Optical Imaging


The IVIS® Spectrum advanced preclinical optical imaging system from Perkin Elmer combines high throughput and full tomographic optical imaging in one platform. The system uses leading optical imaging technology to facilitate non-invasive longitudinal monitoring of disease progression, cell trafficking and gene expression patterns in living animals. It takes full advantage of bioluminescent and fluorescent reporters across the blue to near infrared wavelength region using optimized sets of high efficiency filters and spectral unmixing.

Field Of Applications:
  • • Quantitative longitudinal measurement of tumor development, metastasis, angiogenesis, and response to therapy.
  • • Trafficking of cellular and other biological therapies (e.g., immune cell, stem cell, or viral therapeutic platforms or antibodies, peptides, metabolites, etc.).
  • • Distribution, quantification, and kinetic analyses of gene expression or enzymatic activity in vivo


Bioluminescence Living Imaging (BLI) visualizes light produced by luciferase within a living subject. Luciferases are unique light-producing enzymes capable of using luciferin as a substrate. The most commonly used luciferase for imaging applications is firefly luciferase, which catalyzes luciferin oxidization in the presence of oxygen and ATP. The DNA coding sequence of firefly luciferase has been identified and further optimized for mammalian expression.
With the aid of molecular biology techniques, a luciferase-expressing cassette can be genetically introduced into viruses, cancer cells, or even the whole animal (transgenic) for BLI imaging research. One great advantage of luciferase-based bioluminescence imaging is the very low background signal. Since the substrate has uniquely evolved together with its partner enzyme, D-luciferin is not a substrate for any mammalian enzymes. Thus BLI imaging is extremely specific and highly sensitive; only luciferase-expressing cells are able to generate light signal.

Firefly bioluminescence


Fluorescence imaging requires an external light source for fluorophore excitation. As each fluorophore has its unique excitation and emission profile, the IVIS Spectrum is equipped with a full range of excitation and emission filters to capture light from the visible to near infrared spectrum, a feature that allows the use of a great variety of commercially-available and lab-made near infrared fluorescent agents.

The IVIS Spectrum excitation and emission filters:
  • • 10 narrow band excitation filters: 415 nm – 760 nm (30 nm bandwidth).
  • • 18 narrow band emission filters: 490 nm – 850 nm (20 nm bandwidth).
The IVIS Spectrum has the capability to use either trans-illumination (from the bottom) or epi-illumination (from the top) to illuminate in vivo fluorescent sources.

For a typical 2D epi-fluorescence (epi-FL) imaging session, a single pair of excitation and emission filters were used in alignment with the fluorescent agent’s optimal ex/em wavelengths.


Spectral Unmixing

The Living Image software is capable of spectral unmixing (SPUM) analysis on a series of 2D fluorescent surface radiance images. SPUM analysis require the series to be acquired with a range of excitation/emission filters to distinguish two or more fluorescent sources provided that the image series covers the fluorescent spectra of all responsible sources. A common application of SPUM is to separate the interfering tissue autofluorescence and food fluorescence from the true fluorescence signals contributed by the agent of interest. Typical SPUM analysis involves the use of multiple excitation lights for the background autofluorescence and the specific fluorescent agents. These filters along with spectral scanning filters and spectral unmixing algorithms significantly reduce autoflorescence. In addition, the spectral unmixing tools allow the researcher to separate signals from multiple fluorescent reporters within the same animal.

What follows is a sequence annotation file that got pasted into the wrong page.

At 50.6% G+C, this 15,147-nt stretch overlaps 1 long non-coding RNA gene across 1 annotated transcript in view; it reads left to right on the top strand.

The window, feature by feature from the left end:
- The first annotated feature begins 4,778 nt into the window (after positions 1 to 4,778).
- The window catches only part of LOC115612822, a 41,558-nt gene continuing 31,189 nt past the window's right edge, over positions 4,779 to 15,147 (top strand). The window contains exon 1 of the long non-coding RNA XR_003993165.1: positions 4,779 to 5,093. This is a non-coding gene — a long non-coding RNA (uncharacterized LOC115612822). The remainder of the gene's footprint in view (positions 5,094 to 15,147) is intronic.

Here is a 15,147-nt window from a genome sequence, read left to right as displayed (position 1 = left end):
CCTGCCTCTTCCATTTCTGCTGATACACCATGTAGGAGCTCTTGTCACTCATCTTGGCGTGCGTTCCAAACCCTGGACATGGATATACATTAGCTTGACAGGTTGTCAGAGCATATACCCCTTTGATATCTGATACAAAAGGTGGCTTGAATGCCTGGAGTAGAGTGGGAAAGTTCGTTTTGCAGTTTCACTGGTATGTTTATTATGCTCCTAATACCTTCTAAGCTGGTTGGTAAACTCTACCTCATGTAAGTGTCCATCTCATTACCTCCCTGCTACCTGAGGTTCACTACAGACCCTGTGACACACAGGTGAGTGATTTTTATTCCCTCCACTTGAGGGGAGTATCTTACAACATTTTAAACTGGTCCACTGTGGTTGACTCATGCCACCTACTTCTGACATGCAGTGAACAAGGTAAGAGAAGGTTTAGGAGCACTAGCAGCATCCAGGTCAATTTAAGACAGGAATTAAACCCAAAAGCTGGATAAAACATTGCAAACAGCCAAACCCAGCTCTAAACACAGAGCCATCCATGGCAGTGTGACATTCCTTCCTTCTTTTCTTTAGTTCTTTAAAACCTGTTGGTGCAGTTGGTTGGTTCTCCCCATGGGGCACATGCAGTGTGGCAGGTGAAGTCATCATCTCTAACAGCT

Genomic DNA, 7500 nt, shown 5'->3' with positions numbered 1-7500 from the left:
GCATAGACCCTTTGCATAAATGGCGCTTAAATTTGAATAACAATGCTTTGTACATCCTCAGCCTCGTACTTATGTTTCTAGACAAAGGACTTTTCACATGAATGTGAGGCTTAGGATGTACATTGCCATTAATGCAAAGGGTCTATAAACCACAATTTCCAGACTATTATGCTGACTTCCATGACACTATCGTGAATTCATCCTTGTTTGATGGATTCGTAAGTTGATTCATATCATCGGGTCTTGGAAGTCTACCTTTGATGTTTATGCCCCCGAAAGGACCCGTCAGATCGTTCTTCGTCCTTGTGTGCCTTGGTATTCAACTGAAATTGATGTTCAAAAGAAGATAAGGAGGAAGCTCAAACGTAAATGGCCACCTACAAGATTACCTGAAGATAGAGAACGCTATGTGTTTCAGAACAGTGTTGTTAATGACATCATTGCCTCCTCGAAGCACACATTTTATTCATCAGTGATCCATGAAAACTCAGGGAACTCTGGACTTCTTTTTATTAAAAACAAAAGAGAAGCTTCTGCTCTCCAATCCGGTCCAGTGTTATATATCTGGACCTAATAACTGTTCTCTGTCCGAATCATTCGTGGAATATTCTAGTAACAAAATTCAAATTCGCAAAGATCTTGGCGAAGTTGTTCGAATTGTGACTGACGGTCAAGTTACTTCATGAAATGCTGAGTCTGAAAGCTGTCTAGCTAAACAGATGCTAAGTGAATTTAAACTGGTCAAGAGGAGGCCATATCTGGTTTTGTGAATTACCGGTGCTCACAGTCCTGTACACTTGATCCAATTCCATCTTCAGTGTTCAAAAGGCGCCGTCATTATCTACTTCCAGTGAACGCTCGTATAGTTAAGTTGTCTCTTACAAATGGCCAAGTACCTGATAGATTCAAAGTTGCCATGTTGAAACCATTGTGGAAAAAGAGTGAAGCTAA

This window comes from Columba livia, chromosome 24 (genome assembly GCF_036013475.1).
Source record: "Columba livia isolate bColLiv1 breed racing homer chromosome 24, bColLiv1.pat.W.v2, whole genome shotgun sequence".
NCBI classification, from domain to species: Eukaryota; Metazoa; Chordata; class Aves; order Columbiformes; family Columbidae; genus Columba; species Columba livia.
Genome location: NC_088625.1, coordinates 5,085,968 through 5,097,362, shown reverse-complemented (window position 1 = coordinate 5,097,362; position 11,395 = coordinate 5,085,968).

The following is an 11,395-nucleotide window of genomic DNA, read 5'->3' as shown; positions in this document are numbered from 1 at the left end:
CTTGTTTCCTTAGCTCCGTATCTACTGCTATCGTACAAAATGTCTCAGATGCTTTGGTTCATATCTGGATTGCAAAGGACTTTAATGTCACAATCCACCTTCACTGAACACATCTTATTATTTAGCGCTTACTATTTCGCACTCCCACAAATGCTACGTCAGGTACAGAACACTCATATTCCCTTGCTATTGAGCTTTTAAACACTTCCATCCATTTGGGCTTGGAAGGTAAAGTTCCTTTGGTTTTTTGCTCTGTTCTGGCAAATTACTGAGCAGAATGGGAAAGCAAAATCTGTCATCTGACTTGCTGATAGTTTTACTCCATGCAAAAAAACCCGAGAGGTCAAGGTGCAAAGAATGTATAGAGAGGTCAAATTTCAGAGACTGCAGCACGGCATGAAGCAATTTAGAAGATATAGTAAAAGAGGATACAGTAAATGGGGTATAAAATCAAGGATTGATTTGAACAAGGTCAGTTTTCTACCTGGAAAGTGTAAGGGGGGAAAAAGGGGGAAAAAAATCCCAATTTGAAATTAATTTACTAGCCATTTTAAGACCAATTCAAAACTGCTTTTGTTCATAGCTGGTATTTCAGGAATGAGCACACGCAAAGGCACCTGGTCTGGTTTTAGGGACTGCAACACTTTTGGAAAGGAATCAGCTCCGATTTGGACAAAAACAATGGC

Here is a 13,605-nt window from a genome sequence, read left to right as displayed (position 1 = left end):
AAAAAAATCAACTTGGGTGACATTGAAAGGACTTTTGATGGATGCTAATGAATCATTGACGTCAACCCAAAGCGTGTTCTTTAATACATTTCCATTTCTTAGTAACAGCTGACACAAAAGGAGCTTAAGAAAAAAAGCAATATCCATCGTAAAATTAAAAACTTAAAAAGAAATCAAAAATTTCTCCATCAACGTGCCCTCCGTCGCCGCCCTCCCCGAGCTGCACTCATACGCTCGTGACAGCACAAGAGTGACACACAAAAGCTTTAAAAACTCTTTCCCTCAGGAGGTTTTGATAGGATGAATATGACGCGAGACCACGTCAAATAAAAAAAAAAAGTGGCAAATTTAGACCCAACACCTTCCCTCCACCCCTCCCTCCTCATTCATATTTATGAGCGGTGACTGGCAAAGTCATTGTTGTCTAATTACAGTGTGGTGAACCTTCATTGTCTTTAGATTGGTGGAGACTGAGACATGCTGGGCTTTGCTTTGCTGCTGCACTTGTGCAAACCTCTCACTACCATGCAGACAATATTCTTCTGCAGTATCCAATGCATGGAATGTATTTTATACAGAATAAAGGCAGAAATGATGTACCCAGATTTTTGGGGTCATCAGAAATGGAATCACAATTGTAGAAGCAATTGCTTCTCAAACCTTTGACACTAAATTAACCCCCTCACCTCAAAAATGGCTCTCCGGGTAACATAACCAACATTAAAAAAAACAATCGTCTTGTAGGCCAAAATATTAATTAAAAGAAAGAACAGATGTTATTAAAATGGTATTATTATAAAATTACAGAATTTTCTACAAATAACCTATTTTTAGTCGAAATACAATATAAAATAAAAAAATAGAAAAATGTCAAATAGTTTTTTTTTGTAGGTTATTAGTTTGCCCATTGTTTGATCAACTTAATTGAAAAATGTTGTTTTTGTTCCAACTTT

3D Reconstitution

The IVIS SpectrumCT features two advanced modes for acquiring optical 3D tomography in bioluminescence and fluorescence.
Diffuse Light Tomography (DLIT) is a 3D bioluminescence imaging module built into the Living Image software. In tissue, firefly luciferase has a broad emission range from 540 to 660 nm, and the maximal emission is about 620 nm. Lights with different wavelengths scatter and attenuate differently in tissue, with red-shifted wavelengths showing better tissue penetration, so source bioluminescence from deeper positions will show more loss of the bluer 540 signals than the redder 660 signals. DLIT generates 3D tomographic images by acquiring a series of 2D bioluminescence surface radiance images with different emission filters.
Diffuse Light Tomography

Fluorescence Imaging Tomography
Fluorescence Imaging Tomography (FLIT) uses a different approach for determining 3D localization of light signal. FLIT imaging uses a transillumination excitation light source placed on the opposite side of the camera and close to the animal’s body. As a result, the system can deliver more energy to compensate for possible light attenuation and scattering, ideal for deep tissue tomography. For optimal excitation and emission, FLIT uses distinct pairs of excitation/ emission filters aligned to each fluorescent agent used. In order to establish the distribution of fluorescent agent in the body, a series of 2D fluorescent surface radiance images are acquired with the light source at various transillumination positions throughout the region of interest.